All articles from Information Technology >>>

The most recent press releases about innovation >>>

Die letzten 5 Focus-News des innovations-reports im Überblick:

Im Focus: Breakthrough with a chain of gold atoms

In the field of nanoscience, an international team of physicists with participants from Konstanz has achieved a breakthrough in understanding heat transport

In the field of nanoscience, an international team of physicists with participants from Konstanz has achieved a breakthrough in understanding heat transport

Im Focus: DNA repair: a new letter in the cell alphabet

Results reveal how discoveries may be hidden in scientific “blind spots”

Cells need to repair damaged DNA in our genes to prevent the development of cancer and other diseases. Our cells therefore activate and send “repair-proteins”...

Im Focus: Dresdner scientists print tomorrow’s world

The Fraunhofer IWS Dresden and Technische Universität Dresden inaugurated their jointly operated Center for Additive Manufacturing Dresden (AMCD) with a festive ceremony on February 7, 2017. Scientists from various disciplines perform research on materials, additive manufacturing processes and innovative technologies, which build up components in a layer by layer process. This technology opens up new horizons for component design and combinations of functions. For example during fabrication, electrical conductors and sensors are already able to be additively manufactured into components. They provide information about stress conditions of a product during operation.

The 3D-printing technology, or additive manufacturing as it is often called, has long made the step out of scientific research laboratories into industrial...

Im Focus: Mimicking nature's cellular architectures via 3-D printing

Research offers new level of control over the structure of 3-D printed materials

Nature does amazing things with limited design materials. Grass, for example, can support its own weight, resist strong wind loads, and recover after being...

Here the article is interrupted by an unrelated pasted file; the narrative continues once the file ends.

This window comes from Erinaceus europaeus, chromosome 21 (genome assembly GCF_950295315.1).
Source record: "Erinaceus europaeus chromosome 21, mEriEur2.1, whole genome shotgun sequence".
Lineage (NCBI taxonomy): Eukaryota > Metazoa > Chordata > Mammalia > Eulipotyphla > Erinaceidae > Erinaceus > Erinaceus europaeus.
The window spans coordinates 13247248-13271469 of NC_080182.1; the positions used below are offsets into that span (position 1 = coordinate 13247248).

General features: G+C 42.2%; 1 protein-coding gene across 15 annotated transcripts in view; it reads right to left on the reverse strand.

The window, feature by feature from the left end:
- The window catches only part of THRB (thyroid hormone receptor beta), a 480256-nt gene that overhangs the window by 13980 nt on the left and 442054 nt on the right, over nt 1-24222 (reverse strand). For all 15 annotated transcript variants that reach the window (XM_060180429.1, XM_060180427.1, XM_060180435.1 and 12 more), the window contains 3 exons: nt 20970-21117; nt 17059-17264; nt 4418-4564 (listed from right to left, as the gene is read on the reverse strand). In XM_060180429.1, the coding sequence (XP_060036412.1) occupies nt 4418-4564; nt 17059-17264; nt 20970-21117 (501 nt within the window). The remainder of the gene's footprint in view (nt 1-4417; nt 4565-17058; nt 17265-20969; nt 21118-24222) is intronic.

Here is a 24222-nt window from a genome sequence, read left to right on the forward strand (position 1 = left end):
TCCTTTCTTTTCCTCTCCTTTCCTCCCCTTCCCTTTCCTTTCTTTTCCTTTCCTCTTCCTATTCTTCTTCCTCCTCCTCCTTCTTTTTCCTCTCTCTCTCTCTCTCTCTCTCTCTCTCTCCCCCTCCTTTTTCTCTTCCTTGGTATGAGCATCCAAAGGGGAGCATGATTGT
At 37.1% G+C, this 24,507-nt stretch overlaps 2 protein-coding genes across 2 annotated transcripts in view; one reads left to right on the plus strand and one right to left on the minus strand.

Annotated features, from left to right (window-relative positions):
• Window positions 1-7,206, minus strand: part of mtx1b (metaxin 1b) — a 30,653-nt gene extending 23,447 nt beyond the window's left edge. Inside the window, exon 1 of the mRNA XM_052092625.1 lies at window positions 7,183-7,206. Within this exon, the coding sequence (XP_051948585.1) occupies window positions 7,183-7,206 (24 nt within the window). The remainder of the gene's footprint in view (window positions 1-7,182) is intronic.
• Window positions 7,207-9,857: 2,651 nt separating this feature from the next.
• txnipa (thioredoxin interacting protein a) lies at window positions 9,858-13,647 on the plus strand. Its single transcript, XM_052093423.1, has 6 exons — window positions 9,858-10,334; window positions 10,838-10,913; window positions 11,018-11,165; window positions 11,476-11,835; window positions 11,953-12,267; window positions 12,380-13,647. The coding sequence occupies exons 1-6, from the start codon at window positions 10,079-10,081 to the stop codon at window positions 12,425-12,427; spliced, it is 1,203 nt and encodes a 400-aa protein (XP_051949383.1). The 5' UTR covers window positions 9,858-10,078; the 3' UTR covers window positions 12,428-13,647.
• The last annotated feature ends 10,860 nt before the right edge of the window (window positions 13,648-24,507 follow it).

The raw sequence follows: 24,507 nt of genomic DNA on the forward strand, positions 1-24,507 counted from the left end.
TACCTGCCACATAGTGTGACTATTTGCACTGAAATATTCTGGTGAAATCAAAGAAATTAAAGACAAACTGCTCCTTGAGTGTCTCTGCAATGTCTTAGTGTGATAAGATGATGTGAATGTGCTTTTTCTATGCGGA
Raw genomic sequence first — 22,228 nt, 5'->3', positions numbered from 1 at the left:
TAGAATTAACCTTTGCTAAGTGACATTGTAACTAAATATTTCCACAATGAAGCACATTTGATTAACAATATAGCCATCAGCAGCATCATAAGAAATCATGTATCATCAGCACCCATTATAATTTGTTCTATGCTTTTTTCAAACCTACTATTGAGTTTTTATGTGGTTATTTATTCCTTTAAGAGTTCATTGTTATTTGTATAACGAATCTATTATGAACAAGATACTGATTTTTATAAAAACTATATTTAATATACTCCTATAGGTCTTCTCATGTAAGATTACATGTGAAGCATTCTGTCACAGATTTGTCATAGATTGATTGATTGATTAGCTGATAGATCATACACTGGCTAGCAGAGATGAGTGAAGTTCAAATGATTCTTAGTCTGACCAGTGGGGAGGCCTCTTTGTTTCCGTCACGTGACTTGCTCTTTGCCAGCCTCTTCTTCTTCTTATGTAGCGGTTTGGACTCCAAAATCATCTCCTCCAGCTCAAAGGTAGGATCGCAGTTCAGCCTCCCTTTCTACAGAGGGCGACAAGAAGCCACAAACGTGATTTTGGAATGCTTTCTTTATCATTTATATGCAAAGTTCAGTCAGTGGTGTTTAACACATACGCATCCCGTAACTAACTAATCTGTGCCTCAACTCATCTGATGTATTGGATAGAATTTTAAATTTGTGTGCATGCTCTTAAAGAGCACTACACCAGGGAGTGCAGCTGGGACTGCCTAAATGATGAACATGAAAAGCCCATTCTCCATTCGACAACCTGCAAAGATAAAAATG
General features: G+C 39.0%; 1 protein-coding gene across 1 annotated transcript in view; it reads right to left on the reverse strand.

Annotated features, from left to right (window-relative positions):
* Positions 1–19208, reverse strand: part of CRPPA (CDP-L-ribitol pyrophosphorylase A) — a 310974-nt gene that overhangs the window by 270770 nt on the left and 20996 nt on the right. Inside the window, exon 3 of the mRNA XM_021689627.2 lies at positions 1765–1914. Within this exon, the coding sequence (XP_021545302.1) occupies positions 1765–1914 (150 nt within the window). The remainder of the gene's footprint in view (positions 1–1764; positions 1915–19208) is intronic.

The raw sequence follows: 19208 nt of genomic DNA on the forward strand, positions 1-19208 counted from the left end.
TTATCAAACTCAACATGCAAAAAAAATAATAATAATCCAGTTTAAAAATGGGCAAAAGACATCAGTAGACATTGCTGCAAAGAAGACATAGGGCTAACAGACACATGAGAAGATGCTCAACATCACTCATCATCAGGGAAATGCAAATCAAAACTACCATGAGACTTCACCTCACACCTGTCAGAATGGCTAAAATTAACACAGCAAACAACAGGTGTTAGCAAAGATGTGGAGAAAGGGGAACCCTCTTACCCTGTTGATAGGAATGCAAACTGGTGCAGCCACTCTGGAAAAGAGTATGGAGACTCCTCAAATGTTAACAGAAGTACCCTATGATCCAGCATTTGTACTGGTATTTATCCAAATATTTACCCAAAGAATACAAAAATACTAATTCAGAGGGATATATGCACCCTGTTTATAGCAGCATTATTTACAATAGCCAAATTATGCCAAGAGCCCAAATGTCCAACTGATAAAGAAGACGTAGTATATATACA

Im Focus: Three Magnetic States for Each Hole

Nanometer-scale magnetic perforated grids could create new possibilities for computing. Together with international colleagues, scientists from the Helmholtz Zentrum Dresden-Rossendorf (HZDR) have shown how a cobalt grid can be reliably programmed at room temperature. In addition they discovered that for every hole ("antidot") three magnetic states can be configured. The results have been published in the journal "Scientific Reports".

Physicist Dr. Rantej Bali from the HZDR, together with scientists from Singapore and Australia, designed a special grid structure in a thin layer of cobalt in...

All Focus news of the innovation-report >>>

Anzeige

Anzeige

Event News

Booth and panel discussion – The Lindau Nobel Laureate Meetings at the AAAS 2017 Annual Meeting

13.02.2017 | Event News

Complex Loading versus Hidden Reserves

10.02.2017 | Event News

International Conference on Crystal Growth in Freiburg

09.02.2017 | Event News

 
Latest News

Stingless bees have their nests protected by soldiers

24.02.2017 | Life Sciences

New risk factors for anxiety disorders

24.02.2017 | Life Sciences

MWC 2017: 5G Capital Berlin

24.02.2017 | Trade Fair News

VideoLinks
B2B-VideoLinks
More VideoLinks >>>